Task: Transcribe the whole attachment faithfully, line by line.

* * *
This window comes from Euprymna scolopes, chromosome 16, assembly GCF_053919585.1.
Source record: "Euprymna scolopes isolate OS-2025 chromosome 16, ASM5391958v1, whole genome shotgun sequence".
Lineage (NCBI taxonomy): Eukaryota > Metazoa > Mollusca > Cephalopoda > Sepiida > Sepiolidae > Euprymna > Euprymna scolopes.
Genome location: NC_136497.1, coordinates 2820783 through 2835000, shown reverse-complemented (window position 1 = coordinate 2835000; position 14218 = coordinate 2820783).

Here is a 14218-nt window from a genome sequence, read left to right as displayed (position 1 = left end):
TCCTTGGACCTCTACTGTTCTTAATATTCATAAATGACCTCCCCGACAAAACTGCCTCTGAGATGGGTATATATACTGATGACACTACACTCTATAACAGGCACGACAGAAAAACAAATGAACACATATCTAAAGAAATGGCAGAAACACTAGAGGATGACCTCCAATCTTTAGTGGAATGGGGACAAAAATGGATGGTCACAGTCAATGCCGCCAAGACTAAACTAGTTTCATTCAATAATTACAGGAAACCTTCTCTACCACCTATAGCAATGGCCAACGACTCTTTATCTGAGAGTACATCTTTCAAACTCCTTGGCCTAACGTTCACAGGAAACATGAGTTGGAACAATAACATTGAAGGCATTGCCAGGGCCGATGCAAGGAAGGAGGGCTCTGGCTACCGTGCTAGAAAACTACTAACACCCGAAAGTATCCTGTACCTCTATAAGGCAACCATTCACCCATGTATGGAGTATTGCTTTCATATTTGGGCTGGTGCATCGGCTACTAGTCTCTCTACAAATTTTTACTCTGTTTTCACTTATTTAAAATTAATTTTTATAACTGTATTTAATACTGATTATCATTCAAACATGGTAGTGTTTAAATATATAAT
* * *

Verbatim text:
This window comes from Euprymna scolopes, chromosome 16, assembly GCF_053919585.1.
Source record: "Euprymna scolopes isolate OS-2025 chromosome 16, ASM5391958v1, whole genome shotgun sequence".
Lineage (NCBI taxonomy): Eukaryota > Metazoa > Mollusca > Cephalopoda > Sepiida > Sepiolidae > Euprymna > Euprymna scolopes.
Genome location: NC_136497.1, coordinates 2820783 through 2835000, shown reverse-complemented (window position 1 = coordinate 2835000; position 14218 = coordinate 2820783).

Here is a 14218-nt window from a genome sequence, read left to right as displayed (position 1 = left end):
TCCTTGGACCTCTACTGTTCTTAATATTCATAAATGACCTCCCCGACAAAACTGCCTCTGAGATGGGTATATATACTGATGACACTACACTCTATAACAGGCACGACAGAAAAACAAATGAACACATATCTAAAGAAATGGCAGAAACACTAGAGGATGACCTCCAATCTTTAGTGGAATGGGGACAAAAATGGATGGTCACAGTCAATGCCGCCAAGACTAAACTAGTTTCATTCAATAATTACAGGAAACCTTCTCTACCACCTATAGCAATGGCCAACGACTCTTTATCTGAGAGTACATCTTTCAAACTCCTTGGCCTAACGTTCACAGGAAACATGAGTTGGAACAATAACATTGAAGGCATTGCCAGGGCCGATGCAAGGAAGGAGGGCTCTGGCTACCGTGCTAGAAAACTACTAACACCCGAAAGTATCCTGTACCTCTATAAGGCAACCATTCACCCATGTATGGAGTATTGCTTTCATATTTGGGCTGGTGCATCGGCTACTAGTCTCTCTACAAATTTTTACTCTGTTTTCACTTATTTAAAATTAATTTTTATAACTGTATTTAATACTGATTATCATTCAAACATGGTAGTGTTTAAATATATAAT